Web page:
Wildfire smoke in US exposes millions to hazardous pollution
SANTA CRUZ, Calif. (AP) - Wildfires churning out dense plumes of smoke as they scorch huge swaths of the U.S. West Coast have exposed millions of people to hazardous pollution levels, causing emergency room visits to spike and potentially thousands of deaths among the elderly and infirm, according to an Associated Press analysis of pollution data and interviews with physicians, health authorities and researchers.
Smoke at concentrations that topped the government’s charts for health risks and lasted at least a day enshrouded counties inhabited by more than 8 million people across five states in recent weeks, AP’s analysis shows.
Major cities in Oregon, which has been especially hard hit, last month suffered the highest pollution levels they’ve ever recorded when powerful winds supercharged fires that had been burning in remote areas and sent them hurtling to the edge of densely populated Portland.
SEATTLE, WA - SEPTEMBER 11: Cars drive on I-5 in front of a hazy Seattle skyline due to wildfire smoke on September 11, 2020 in Seattle, Washington. According to reports, air quality is expected to worsen as smoke from dozens of wildfires in forests
Medical complications began arising while communities were still enveloped in smoke, including hundreds of additional emergency room visits daily in Oregon, according to state health officials.
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“It’s been brutal for me,” said Barb Trout, a 64-year-old retiree living south of Portland in the Willamette Valley. She was twice taken to the emergency room by ambulance following severe asthmatic reactions, something that had never happened to her before.
Trout had sheltered inside as soon as smoke rolled into the valley just after Labor Day but within days had an asthma attack that left her gasping for air and landed her in the ER. Two weeks later, when smoke from fires in California drifted into the valley, she had an even more violent reaction that Trout described as a near-death experience.
“It hit me quick and hard __ more so than the first one. I wasn’t hardly even breathing,” she recalled. After getting stabilized with drugs, Trout was sent home but the specter of a third attack now haunts her. She and her husband installed an alarm system so she can press a panic button when in distress to call for help.
“It’s put a whole new level on my life,″ she said. “I’m trying not to live in fear, but I’ve got to be really really cautious.”
In nearby Salem, Trout’s pulmonologist Martin Johnson said people with existing respiratory issues started showing up at his hospital or calling his office almost immediately after the smoke arrived, many struggling to breathe. Salem is in Marion county, which experienced eight days of pollution at hazardous levels during a short period, some of the worst conditions seen the West over the past two decades, according to AP’s analysis.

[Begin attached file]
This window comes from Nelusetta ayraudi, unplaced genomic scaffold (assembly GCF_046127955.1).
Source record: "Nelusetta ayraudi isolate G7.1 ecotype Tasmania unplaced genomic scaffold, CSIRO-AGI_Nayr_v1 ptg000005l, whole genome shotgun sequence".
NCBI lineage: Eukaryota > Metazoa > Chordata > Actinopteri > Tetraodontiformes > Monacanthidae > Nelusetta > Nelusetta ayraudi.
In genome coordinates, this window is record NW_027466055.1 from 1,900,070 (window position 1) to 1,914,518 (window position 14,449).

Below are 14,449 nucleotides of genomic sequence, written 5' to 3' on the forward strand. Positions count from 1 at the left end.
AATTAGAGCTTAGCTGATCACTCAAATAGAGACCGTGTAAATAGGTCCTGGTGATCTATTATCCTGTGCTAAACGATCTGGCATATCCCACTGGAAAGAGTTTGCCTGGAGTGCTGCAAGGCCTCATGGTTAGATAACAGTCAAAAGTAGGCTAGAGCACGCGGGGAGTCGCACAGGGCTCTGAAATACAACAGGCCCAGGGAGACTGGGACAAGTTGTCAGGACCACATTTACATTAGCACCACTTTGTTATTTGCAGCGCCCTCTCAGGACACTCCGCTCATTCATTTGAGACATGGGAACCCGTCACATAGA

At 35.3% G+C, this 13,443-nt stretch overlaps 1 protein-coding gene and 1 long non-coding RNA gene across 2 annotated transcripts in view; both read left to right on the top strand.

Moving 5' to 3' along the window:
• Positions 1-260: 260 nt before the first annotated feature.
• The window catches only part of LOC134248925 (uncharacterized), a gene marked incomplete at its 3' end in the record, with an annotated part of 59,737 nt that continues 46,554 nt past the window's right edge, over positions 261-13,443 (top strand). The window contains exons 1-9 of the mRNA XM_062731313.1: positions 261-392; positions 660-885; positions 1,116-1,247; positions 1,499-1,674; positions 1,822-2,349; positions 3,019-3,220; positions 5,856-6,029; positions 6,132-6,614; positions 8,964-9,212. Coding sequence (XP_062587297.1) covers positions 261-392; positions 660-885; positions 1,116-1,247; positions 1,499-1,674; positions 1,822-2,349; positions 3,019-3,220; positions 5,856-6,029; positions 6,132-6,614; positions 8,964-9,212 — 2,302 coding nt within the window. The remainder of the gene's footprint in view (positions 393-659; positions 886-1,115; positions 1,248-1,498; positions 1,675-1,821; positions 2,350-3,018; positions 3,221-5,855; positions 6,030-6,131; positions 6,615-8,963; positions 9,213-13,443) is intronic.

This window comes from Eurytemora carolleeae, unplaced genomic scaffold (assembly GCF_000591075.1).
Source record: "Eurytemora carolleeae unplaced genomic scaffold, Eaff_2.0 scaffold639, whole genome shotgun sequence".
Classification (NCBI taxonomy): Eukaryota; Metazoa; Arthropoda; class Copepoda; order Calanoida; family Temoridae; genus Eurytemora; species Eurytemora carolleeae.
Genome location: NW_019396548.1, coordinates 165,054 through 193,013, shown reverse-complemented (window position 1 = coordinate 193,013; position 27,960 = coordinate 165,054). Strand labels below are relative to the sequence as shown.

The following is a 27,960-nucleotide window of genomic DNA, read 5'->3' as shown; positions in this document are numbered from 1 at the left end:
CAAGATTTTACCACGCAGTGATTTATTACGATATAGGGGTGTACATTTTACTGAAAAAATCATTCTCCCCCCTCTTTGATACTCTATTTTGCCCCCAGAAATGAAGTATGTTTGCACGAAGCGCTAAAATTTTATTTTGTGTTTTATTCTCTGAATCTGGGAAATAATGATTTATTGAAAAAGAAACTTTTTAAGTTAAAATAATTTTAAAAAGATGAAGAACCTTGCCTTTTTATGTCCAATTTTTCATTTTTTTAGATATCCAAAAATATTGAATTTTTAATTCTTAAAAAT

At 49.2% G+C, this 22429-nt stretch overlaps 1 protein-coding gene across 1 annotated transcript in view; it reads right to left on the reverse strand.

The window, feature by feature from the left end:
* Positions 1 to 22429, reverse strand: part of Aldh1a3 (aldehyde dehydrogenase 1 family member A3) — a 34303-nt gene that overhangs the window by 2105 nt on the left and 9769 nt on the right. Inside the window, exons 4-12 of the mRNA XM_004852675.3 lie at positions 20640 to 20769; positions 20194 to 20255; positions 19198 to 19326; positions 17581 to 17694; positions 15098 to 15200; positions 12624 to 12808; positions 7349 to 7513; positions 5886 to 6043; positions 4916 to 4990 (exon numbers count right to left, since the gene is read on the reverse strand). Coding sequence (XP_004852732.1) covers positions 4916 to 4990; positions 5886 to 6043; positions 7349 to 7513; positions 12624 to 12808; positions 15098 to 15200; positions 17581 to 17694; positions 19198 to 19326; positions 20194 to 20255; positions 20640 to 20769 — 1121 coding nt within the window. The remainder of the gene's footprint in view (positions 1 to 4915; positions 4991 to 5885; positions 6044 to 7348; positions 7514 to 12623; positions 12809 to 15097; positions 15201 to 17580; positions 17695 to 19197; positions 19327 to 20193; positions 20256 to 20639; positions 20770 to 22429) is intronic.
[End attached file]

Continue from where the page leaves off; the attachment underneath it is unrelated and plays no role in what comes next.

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Most of Johnson’s patients are expected to recover but he said some could have permanent loss of lung function. Then there are the “hidden” victims who Johnson suspects died from heart attacks or other problems triggered by the poor air quality but whose cause of death will be chalked up to something else.
“Many won’t show up at the hospital or they’ll die at home or they’ll show up at hospice for other reasons, such as pneumonia or other complications,” Johnson said.
Based on prior studies of pollution-related deaths and the number of people exposed to recent fires, researchers at Stanford University estimated that as many as 3,000 people over 65 in California alone died prematurely after being exposed to smoke during a six-week period beginning Aug. 1. Hundreds more deaths could have occurred in Washington over several weeks of poor air caused by the fires, according to University of Washington researchers.
The findings for both states have not been published in peer-reviewed journals. No such estimate was available for Oregon.
A California heat wave on Thursday prompted warnings of extreme fire danger and some precautionary powerline shutdowns.
Wildfires are a regular occurrence in Western states but they’ve grown more intense and dangerous as a changing climate dries out forests thick with trees and underbrush from decades of fire suppression. What makes the smoke from these fires dangerous are particles too small for the naked eye to see that can be breathed in and cause respiratory problems.